- Genre: science fiction
- Similar novels: China Mieville’s The City and The City
- My Rating: 9/10
I am going out on a limb and say that Dave Hutchinson loves Europe. He loves all those small Eastern European countries and all the various ethnic groups that brush shoulders there. I’d say he loves the deep, rich, sluggish history of Europe with all its strife and the long memories of struggle between cities and peoples; memories that still have an impact today. He loves the European rail network, that brings you everywhere on the continent within a few days, and the cosmopolitan feeling of it. He probably even sees romance in the rusting Polish industrial wastelands.
He probably also loves classical spy novels, such as those by John le Carré. He loves talking about Hungarians and Swiss and Poles and Estonians, doing sneaky business in dark alleys of Central European cities. Hutchinson is intelligent enough a writer to be very aware of the clichés that all this invokes. He has written a book full of intelligence and passion: passion for spy stories, for Europe, for sharp characters and for writing in general.
Rudi is an Estonian, working and wandering all over Europe, mostly working in kitchens. He is recruited step by step into the shadowy organization Les Coureurs des Bios, a spy network specialized in jumping borders for errands and messages. The Coureurs have their own spy jargon and their work is laced with intrigue and paranoia. Rudi learns on the job, is often double-crossed while he sinks deeper and deeper into the Coureur network.
And jumping borders has become a profession in this near future Europe. The continent has fractured into hundreds of small nations, with new ones popping up overnight. When even individual towns, pop-culture fan groups or football hooligans declare their own nation-states, red tape and bureaucracy has mushroomed into an epidemic. When borders rise up and close down, the very human impulse to travel and mingle with others fuels the Coureur network.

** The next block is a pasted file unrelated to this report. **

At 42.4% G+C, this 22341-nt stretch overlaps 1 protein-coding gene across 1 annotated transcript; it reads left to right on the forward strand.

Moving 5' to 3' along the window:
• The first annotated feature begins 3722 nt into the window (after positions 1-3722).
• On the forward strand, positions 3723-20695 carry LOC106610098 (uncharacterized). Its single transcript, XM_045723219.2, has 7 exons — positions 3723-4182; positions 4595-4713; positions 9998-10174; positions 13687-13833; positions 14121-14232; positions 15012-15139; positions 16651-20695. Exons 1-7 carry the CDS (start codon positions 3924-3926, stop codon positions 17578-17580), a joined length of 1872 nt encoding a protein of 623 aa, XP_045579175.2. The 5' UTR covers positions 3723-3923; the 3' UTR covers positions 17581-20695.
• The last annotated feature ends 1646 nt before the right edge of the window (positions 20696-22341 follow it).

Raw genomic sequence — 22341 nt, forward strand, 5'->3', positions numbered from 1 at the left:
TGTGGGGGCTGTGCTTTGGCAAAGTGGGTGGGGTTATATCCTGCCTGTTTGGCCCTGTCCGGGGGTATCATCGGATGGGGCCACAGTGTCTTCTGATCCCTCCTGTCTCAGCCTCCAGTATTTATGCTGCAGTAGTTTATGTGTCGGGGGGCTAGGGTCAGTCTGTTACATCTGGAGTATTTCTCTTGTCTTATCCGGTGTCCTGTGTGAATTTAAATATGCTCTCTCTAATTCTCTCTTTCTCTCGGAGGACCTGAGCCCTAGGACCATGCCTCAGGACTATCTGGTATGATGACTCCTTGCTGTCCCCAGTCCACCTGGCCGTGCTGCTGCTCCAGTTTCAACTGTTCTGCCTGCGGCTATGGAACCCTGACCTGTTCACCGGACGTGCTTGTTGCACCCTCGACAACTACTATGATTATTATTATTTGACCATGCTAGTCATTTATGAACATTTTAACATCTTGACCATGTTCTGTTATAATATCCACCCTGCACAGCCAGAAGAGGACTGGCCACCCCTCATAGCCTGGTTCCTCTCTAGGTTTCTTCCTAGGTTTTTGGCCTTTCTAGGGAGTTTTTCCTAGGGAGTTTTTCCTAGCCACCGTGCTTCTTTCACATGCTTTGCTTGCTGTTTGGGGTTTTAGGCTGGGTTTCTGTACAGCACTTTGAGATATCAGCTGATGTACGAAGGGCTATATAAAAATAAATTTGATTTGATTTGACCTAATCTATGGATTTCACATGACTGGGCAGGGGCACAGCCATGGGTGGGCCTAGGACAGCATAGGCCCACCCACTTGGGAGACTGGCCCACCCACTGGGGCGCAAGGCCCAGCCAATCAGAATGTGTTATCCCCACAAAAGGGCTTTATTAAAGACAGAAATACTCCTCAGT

Hutchinson’s writing style is crisp and elegant. In fact, I cannot find any fault in it and I am thoroughly impressed with his characters, the pacing of the story and sudden twists, the realism of his environments, his humane observations and gentle wit. I’m overjoyed to feel so gripped by his writing. Hutchinson has long experience with writing short stories, and this novel is built up in a way where every chapter is constructed as a short story, finding Rudi at a new city again and having a new adventure.
Before long, the story starts making erratic jumps as it is tiptoeing around a central mystery. Hutchinson keeps us on edge constantly just because we are trying to understand what is going on. Rudi knows more than we do, but he now only appears on the margin of stories. I am sorry to say that Hutchinson’s choice of telling the story this way does some harm. The flow of the story is broken up because every chapter starts with new characters, and after a while I lost the feeling that I was reading a narrative that had any consistency, and I started to feel more insecure about how much I liked this novel.
Then it hit me. Fracture is the key word. Europe as a continent is fractured. And then reality, geography itself starts to fracture. And in this Europe, there is the railway, the Line, that stitches the continent together. The narrative is fractured in the same way, as it mirrors the reality that it is describing. Rudi’s clandestine adventures take place in the background with Rudi forming a line that stitches all the disparate story parts together. In this sense, the movements of the novel and its revelations make more sense.
This is a stunningly good novel that reads like a smooth whiskey and rocks you like one. It does help that I have traveled extensively in Central and Eastern Europe, and this story nicely mirrors my own fascination with these regions. Others might want to keep a map close, because Rudi covers a lot of terrain.